“Without affecting the sacred right of the Bishop, who is the sole judge in his region of the opportunities for this or that project, we would ask the leader of activities at the diocesan level not to exercise his power to change the main policies of each Association, not to take a unilateral decision regarding the study program, the subscription amount, or the make-up of the Committees, without consulting with the leaders of these Societies or, in the event of conflict, without appealing to the national activities director, who is endowed with the authority of the Holy See and the Episcopate and qualified to resolve difficulties […] The specialist movements, on the other hand, are much more closely linked to the National Union.” [83]

54The Archbishop of Toulouse campaigned, as might be expected, for the organization of Catholic Action to remain the business of the episcopate.


“In view of the constitution of the Church as it was decided by Jesus Christ, a central body can draw authority from two sources only: the Pope in Rome, or the episcopate in France […] The episcopate seems to be the most practical basis for the central organization of Catholic Action.” [84]

56The organization of this method of apostolate entailed a redistribution of roles, in the heart and at the margins of the Catholic church. Just as it was necessary to “go and find” individuals where they were, the advocates of this method believed that they must not “separate the Apostle from their milieu, at the risk of misinterpreting the spirit of Catholic Action”. [85] This demonstrates the opening up of the ecclesiastical mission and the responsibilities of lay-people, with leaders envisaging the “formation of a native imitation clergy, or rather the catechists, apostles, native teachers… deputizing, in part, for the mission of the priest”. [86] The combination of social and statutory skills [87] specifically required, however, which created distinctions and legitimized certain clerics over others, did not disappear, but was instead strengthened in the light of new criteria. Conformity to institutional expectations was measured according to “regional” skills, rather than any status held in the ecclesiastical order: such status might indeed be stigmatized, since the tables had turned and it was the ability to be “among” men that was valued.

Resistance in the heart of the ecclesiastical machine

57The institutional rivalries engendered by this project might stem from deep ideological differences, but more institutional reasons also lay behind them – and the two were not mutually exclusive. The religious basis of such oppositions should not obscure the organizational issues at work in the strategies of representation of the dominated classes. The different educational strategies put forward, increasingly at odds with one another, confirmed the divisions that the issue raised within the Church. Some underlined the need for Catholic intervention among the most dechristianized, while others strongly condemned the missionary approach, on the grounds of pure ideological justification: the risk of diluting, if not compromising, the divine word.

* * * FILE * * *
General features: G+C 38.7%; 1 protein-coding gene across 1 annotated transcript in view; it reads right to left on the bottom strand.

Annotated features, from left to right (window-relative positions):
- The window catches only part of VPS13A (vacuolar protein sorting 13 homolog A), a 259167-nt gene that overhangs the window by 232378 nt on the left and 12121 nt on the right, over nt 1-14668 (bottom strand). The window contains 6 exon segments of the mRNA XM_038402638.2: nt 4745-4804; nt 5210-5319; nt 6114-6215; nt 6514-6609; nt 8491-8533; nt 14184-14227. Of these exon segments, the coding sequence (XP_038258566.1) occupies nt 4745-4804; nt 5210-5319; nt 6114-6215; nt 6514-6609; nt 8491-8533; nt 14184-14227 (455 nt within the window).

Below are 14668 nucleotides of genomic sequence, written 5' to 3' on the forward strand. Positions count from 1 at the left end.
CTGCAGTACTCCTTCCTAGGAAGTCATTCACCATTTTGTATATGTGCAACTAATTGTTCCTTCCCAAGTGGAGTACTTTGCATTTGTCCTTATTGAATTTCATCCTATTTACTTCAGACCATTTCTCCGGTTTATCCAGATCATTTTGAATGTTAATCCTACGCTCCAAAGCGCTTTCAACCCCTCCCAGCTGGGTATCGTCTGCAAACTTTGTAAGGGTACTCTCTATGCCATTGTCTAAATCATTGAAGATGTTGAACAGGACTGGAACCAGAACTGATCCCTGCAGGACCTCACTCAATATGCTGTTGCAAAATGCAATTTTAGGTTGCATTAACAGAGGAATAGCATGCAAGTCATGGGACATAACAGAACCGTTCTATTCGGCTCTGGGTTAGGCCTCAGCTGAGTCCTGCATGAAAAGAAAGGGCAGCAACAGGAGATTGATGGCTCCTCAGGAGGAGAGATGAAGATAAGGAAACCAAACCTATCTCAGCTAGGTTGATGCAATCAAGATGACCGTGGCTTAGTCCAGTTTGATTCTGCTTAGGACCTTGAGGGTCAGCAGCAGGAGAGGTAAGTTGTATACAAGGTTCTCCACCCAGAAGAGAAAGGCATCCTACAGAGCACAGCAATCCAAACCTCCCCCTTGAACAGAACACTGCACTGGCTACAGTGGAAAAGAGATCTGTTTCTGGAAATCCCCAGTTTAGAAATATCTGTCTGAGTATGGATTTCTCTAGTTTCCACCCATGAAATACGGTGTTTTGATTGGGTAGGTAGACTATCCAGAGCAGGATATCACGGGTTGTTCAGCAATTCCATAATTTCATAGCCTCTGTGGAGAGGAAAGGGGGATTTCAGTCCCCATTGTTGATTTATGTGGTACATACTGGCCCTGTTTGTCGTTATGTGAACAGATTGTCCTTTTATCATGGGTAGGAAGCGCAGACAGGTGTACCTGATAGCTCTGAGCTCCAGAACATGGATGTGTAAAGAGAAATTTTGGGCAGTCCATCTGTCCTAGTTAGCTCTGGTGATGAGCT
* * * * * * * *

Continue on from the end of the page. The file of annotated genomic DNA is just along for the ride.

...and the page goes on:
“‘The churches are still frequented here, we’re told; we have enough young people in our works’ and they forget the multitude of young laborers, young farm workers, young people in the secular schools. If we bring to their attention a certain factory, rural area or school, they reply: ‘they are lost’ – ‘that’s a school of heathens’ – ‘they are so bad that nothing can be done for them’ and they content themselves with hanging on to those young people from ‘good families’ and saving them from evil by taking them out of their milieu. The specialist movements propose quite the opposite: the rechristianization of the social, industrial, country or student milieu.” [88]

59According to reports from representatives of the ACF and the ACJF, the bishops devised several strategies for jeopardizing this new organization. These included, for example, refusing to ask young people for their subscription money, even though this financial contribution was not only indispensable to the national treasury of Catholic youth organizations, but was also presented as an “activist act” with moral value that “enabled the material organization of the salvation of their comrades”. [89] These attempts to undermine the specialized strategies employed by Catholic Action could also take the form of “out-and-out forgery”, [90] which consisted of the Bishop creating a local organization that had the same name, but did not follow the same policies and remained independent from the national framework. The representatives of these new movements were not slow to understand the resistance they sometimes encountered.


“It is unacceptable for the Bishops to resist for doctrinal reasons – and not due to local circumstances, of which they are the judges – activities that have been approved at the highest level by the Holy See and the majority of their colleagues: these include, variously, the Catholic Youth, the Semaines sociales and the French Scout Movement.” [91]

61While the educational mission of the specialist Catholic Action movements conformed to papal directives, it is clear that the agreement or opposition that it provoked in members of the Church was dependent on their own position in the institutional hierarchy. The importance of the question of the rechristianization of French society and the instruction of the working classes through Catholic training was also therefore understood – and perhaps primarily so – in the light of the institutional changes that it might bring about.